The Songs of the Bible

The Songs of the Bible

Leslie Rainey

The music of the Middle East and the songs of Europe and Africa are not easily forgotten. Centuries have passed from the time of the timbrel to the tune of the tonga. The song of the Rock is seldom heard in this age of rock and roll. Nevertheless, the Christian has been given the song of songs and by means of singing he can worship the living and true God. The Psalmist reminds us that, “It is good to sing praises unto our God” (Psa. 147:1). Paul reveals that we are to sing, “With grace in your hearts to the Lord” (Col. 3:16).

The first recorded song of the Bible as well as the last is associated with Moses. Isaiah records several songs in his great book of 66 chapters (Isa. 5, 12, 25, 26, 27, 35 etc.), Ezekiel records the song of the world (Ezek. 33:32); whereas Solomon reveals there is a song of woe (Ecc. 7:5). The song of the drunkard and the song of the harlot (Ps. 69:12. Isa. 23:15-16), as well as the song of the redeemed and the song of the Beloved (Isa. 5 and Song of Songs) are given to us for our spiritual profit and praise. It is no wonder the Psalmist says, “Oh that men would praise the Lord for His goodness, and for His wonderful works to the children of men” (Ps. 107:8, 15, 21, 31).

While it is very true there are some wonderful songs that the world sings, yet none can compare with the song of the soul that has been set free from the power of Satan and the penalty of sin. It matters little how sweet the song, only the heart that has been touched by the grace of God and indwell by the Holy Spirit makes a melody unto the Lord. It would be impossible to forget the stirring events I witnessed relative to this song of victory in Exodus. In the Fall of 1957 after continual attacks of Egyptian fedayeed (Murder squads) to kill and pillage, plus the Russian infiltration and many years of terror, boycott, and blockade the Israeli army suddenly and efficiently mobilized, and within seven days had taken the whole of the Sinai peninsula in addition to the Gaza strip; from the straits of Eilat to Rafa, El Arish and Kantara, and from Nitzana to the Red Sea in the South. Walking along the streets of Jerusalem it was like Bible times for the song of Moses became the song of the Jewish forces. Of what did they sing? Their victory; their power, and the strength of their New State. How different the song of the saint!

The Song Of Salvation - Exodus 15

The Song of Salvation enshrines a Person. From generation to generation this song has been handed down for its theme is none other than Jesus Christ, the Son of God. No wonder Moses sang, “Who is like unto Thee O Lord among the gods? … glorious in holiness” … (V.11). His character is revealed as holy, powerful and victorious. This song expresses a possession. “The Lord is my strength and song, and He is become my salvation.” How it thrills the soul to know that we are the heritage of God, and long before we reach Heaven we may experience the riches and resources that are ours in Christ. Not only have we the Spirit of God, but we have been blessed with every spiritual blessing in the heavenlies; the bequest of peace and the bounty of the Book of Books. Would God we could possess our possessions and live in the reality that we walk a path paved with the promises of God. Surely this would help us to sing the song of the Lord in a wilderness of cults and superficial melodies. The Song of Salvation not only brings before us a Person and reminds of our possession but it also exults in a prospect. In this song Moses speaks with prophetic insight for he saw the people of God already in the land (v. 13-17). His singing is one of assurance since He knew the God who had promised. Today we are often found singing in the minor key, but the day is coming when we shall major in a melody that has no end in Eternity. Even now God is able to give the songs in the night (Job. 35:10), but in that day we shall sing the songs of Zion and our sanctuary will be the house of the Lord forever.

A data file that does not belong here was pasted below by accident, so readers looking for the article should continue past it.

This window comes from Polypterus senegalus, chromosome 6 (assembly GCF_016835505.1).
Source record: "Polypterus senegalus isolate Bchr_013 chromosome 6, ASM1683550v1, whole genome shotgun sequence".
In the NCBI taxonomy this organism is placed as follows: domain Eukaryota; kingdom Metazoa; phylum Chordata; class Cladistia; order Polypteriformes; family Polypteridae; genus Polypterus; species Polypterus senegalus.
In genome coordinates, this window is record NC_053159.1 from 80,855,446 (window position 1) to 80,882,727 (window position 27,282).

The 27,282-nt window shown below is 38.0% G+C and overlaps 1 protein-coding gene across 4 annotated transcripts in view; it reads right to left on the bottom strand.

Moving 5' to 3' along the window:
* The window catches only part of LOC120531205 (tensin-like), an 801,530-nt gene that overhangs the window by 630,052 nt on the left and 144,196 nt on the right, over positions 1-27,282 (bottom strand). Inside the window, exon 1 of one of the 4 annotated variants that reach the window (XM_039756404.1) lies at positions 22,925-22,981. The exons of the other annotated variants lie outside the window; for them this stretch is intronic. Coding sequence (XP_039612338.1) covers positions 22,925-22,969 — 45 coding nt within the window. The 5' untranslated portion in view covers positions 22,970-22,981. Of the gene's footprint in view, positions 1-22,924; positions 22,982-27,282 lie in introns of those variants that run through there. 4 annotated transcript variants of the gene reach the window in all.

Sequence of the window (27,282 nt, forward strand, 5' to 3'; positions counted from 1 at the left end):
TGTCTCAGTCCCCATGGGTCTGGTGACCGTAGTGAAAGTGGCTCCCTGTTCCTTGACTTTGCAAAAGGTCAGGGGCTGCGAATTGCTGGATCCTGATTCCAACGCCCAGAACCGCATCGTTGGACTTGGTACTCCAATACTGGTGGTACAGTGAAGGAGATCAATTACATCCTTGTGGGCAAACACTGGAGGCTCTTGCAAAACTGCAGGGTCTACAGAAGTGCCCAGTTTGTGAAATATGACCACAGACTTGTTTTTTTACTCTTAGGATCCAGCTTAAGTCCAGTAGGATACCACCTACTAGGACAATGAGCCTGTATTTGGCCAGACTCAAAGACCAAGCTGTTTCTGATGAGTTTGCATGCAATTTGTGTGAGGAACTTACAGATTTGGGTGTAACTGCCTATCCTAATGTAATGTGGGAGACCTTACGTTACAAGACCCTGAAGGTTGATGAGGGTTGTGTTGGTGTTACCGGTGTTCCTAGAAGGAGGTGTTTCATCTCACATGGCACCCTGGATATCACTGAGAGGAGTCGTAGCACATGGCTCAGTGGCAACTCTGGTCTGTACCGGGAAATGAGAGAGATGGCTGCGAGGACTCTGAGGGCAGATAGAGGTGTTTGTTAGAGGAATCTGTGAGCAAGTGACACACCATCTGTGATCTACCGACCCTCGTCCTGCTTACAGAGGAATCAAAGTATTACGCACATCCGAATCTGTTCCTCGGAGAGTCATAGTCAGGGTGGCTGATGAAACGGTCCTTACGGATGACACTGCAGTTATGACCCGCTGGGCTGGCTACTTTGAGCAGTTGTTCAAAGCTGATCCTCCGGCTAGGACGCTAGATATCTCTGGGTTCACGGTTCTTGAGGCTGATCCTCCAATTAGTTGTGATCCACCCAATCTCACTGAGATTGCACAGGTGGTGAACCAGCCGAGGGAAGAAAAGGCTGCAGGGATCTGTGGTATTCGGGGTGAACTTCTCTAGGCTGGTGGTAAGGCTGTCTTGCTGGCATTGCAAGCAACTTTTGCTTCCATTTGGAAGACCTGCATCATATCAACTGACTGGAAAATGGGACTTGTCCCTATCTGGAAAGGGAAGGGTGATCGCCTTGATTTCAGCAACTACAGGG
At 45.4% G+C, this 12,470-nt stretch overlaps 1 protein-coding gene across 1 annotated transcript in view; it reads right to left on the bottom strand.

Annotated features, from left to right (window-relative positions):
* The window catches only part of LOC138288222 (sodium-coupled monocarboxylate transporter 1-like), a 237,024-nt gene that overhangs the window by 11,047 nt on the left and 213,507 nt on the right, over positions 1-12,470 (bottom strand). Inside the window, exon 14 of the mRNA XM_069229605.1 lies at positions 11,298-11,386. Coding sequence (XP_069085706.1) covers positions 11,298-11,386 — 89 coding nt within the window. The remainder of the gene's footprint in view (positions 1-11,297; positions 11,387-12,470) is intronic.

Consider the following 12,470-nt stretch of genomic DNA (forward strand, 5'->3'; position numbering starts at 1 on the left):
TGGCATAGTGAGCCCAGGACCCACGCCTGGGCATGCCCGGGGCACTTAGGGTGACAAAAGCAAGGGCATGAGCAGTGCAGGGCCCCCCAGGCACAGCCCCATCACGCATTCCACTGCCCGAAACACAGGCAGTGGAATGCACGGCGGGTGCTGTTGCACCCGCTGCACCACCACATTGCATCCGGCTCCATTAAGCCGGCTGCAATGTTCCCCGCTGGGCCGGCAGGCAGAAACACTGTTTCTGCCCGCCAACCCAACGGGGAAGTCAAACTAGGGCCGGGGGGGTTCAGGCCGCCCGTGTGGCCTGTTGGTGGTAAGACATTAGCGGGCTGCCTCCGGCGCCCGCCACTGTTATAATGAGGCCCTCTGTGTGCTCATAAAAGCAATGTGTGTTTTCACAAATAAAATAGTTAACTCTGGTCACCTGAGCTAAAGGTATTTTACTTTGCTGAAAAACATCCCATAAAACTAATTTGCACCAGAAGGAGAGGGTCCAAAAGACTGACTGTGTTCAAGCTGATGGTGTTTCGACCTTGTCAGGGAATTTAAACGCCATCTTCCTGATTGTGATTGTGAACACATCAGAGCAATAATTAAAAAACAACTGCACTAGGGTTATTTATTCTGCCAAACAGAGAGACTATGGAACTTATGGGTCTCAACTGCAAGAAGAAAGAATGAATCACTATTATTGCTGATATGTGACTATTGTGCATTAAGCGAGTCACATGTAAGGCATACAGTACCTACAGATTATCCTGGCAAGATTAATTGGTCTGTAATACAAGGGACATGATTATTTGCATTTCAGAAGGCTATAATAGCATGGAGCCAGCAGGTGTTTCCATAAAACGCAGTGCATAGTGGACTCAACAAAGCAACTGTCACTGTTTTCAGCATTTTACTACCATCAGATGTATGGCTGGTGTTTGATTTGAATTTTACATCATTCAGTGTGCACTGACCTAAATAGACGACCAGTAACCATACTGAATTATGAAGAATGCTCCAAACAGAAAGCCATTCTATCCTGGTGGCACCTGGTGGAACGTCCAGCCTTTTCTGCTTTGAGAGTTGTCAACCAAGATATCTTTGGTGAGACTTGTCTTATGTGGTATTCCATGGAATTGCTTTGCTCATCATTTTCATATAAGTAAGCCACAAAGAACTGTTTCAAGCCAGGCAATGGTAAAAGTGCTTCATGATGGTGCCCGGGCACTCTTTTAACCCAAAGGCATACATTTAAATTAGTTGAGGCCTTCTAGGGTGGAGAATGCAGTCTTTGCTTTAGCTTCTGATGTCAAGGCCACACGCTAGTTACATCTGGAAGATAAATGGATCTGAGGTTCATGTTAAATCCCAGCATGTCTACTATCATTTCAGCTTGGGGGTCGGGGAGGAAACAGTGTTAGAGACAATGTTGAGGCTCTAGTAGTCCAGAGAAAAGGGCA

Oh! to dwell upon the Person of Christ, the provision that He has made, and to live in the reality of His possession and prospect. Truly it is enough to fill and thrill the heart and to cause the lips to break forth into a never ending refrain:

“Unto Him that loved us, and washed us from our sins in His own blood. And hath made us kings and priests unto God and His Father; to Him be glory and dominion for ever and ever. Amen” (Rev. 1:5, 6).

The Song Of Redemption - Isaiah 12.

It is important to bear in mind two events in the history of Israel. The first is in relation to the song of Moses in Exodus 15. The second is in relation to the Feast of Tabernacles in Leviticus 23. After the children of Israel were delivered from the thraldom of Egypt, the song of redemption began. Only the redeemed can sing!